Stand Up, a Community Action group for youth of color, engaged the whole audience in an experiential activity about racial inequity. Stand Up members stayed and participated in discussions during the rest of the meeting, providing input based on their experiences in the community as youth of color.

Kent Alexander and Rachel Stoler led the group in discussions about racial disparities and health equity after a viewing excerpts from Unnatural Causes and a TED talk by Dr. Camara Jones.

CTC Parent Education Workgroup awarded $5000 in minigrants

The workgroup approved minigrants to ten projects in 2017, with funding made possible by a grant from Baystate Franklin Medical Center to support the following workgroup strategies:

  • to provide evidence-based parent education to parents and caregivers of children age 9 through 18 years;
  • to strengthen family connection as a protective factor for youth, including through activities that promote positive, regular, and routine family time, as well as promoting family meals which provide warmth and connection as well as structure and consistency.
Communities That Care spread the word about LifeSkills on Mass Appeal

CTC Co-Coordinator Kat Allen and Frontier Regional School health teacher Kate Blair appeared on Channel 22 WWLP's Mass Appeal on Jan 11, 2017, to talk about what works in prevention, the Life Skills curriculum, and its implementation in area schools. Check the Mass Appeal website for the video. For a more detailed discussion of LifeSkills, see Kat's conversation with Amy Swisher on GCTV's Healthbeat. And click here for a CTC PowerPoint presentation on LifeSkills program.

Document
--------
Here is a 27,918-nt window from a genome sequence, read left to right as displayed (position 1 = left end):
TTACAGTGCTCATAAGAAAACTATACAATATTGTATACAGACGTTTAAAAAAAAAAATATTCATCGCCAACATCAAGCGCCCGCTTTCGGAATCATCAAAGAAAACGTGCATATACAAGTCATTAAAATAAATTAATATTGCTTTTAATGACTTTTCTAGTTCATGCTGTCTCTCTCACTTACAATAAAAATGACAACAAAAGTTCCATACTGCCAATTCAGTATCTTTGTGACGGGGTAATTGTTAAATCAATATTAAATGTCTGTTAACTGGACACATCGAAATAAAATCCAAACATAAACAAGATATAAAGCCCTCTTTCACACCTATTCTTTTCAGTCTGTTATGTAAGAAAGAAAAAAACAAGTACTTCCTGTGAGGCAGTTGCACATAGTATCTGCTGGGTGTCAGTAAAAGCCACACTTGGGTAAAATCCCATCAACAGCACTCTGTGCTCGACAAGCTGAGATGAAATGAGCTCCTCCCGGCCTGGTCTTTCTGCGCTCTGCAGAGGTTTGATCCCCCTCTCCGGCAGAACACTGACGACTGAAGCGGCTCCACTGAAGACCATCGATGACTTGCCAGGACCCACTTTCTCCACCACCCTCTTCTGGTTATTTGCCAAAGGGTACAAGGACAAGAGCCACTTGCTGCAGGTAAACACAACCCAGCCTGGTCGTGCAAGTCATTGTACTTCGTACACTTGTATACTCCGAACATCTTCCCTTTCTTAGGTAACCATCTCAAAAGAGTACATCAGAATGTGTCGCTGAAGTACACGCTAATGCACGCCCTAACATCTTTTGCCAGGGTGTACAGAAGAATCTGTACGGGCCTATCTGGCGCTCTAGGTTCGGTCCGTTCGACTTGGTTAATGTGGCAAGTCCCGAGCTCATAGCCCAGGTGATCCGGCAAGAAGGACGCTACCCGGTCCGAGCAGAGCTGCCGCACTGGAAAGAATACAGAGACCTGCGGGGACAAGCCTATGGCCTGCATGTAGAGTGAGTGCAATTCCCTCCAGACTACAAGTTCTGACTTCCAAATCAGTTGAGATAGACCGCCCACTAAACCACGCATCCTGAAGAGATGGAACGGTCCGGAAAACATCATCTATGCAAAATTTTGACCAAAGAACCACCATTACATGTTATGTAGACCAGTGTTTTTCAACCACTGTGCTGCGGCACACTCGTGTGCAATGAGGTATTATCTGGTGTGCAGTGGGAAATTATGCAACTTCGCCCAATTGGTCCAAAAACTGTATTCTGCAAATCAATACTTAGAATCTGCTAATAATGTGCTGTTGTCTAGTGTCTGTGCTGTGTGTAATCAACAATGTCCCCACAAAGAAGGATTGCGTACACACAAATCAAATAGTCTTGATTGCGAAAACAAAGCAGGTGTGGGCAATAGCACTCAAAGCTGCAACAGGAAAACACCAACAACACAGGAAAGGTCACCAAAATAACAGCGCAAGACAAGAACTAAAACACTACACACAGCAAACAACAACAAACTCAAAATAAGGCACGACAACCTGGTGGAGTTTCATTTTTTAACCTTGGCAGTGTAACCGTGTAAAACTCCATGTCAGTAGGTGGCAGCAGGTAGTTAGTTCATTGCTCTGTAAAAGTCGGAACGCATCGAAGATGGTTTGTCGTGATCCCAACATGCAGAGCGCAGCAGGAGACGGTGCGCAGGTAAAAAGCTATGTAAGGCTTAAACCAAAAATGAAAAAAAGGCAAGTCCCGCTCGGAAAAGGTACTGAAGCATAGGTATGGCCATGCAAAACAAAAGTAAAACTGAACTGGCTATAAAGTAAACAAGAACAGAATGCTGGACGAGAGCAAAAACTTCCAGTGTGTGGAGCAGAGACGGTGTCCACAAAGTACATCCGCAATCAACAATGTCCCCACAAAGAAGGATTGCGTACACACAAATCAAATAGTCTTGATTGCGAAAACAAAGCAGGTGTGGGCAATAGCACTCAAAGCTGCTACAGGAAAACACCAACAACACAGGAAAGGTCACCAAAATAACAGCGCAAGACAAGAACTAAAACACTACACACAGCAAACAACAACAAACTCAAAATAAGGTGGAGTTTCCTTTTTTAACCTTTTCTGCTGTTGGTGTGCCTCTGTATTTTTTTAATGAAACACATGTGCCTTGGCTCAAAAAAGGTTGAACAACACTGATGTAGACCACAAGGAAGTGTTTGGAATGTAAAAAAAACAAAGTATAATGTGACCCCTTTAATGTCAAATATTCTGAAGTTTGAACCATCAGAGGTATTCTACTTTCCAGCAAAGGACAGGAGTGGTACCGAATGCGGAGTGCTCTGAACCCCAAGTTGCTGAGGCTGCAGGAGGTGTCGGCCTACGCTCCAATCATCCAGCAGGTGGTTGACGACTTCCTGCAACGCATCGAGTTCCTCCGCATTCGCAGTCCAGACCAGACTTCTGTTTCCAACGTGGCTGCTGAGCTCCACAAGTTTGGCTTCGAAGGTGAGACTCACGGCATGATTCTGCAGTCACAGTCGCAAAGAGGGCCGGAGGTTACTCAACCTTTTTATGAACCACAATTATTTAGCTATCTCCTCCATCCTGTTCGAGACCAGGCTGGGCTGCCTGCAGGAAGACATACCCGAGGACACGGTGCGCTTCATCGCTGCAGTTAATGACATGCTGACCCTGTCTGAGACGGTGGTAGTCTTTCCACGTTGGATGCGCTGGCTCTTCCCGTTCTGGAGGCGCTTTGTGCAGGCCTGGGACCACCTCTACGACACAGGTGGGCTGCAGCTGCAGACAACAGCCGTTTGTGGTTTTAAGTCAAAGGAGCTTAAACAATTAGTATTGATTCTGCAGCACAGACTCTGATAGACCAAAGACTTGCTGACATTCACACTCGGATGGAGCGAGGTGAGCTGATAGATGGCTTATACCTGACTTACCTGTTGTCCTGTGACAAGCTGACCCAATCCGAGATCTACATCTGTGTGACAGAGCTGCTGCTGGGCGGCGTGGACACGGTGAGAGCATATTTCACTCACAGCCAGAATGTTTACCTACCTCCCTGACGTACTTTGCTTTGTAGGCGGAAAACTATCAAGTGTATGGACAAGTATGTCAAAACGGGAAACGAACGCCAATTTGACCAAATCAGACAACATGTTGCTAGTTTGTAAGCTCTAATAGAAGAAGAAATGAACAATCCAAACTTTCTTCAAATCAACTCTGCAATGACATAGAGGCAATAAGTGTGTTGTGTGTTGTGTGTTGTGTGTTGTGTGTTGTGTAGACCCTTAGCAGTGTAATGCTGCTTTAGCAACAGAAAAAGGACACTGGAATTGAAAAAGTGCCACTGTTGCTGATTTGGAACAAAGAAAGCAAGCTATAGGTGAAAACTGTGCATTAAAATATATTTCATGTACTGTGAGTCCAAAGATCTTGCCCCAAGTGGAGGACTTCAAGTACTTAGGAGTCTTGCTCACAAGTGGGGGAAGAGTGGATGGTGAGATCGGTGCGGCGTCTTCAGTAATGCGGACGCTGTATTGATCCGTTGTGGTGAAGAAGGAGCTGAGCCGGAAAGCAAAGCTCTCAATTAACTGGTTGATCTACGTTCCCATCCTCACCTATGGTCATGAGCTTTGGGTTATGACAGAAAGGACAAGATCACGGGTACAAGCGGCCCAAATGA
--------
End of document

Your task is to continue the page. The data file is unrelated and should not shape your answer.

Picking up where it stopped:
CTC formally adopted new goal of promoting health equity and racial justice

In the public release of 2016 Teen Health Survey data, the Coalition focused on health disparities among area students by race and ethnicity, family income, and sexual orientation. 
The press conference at which the data was released featured three speakers: Coalition Co-Coordinator Kat Allen, Ralph C. Mahar Guidance Counselor Caitlin McKenna, and Community Action Youth Leadership Development Specialist Tyanna Normandin. GCTV's video of the press conference is available here. At the full coalition meeting in October 2016, Communities that Care Coalition members adopted a new goal to "Increase health equity in Franklin County and the North Quabbin, specifically in our coalition's priority areas." Slides from that meeting are available here. Communities That Care has hired Kent Alexander, Social Justice Consultant, to work with the coalition and its workgroups to create strategies to further the goal.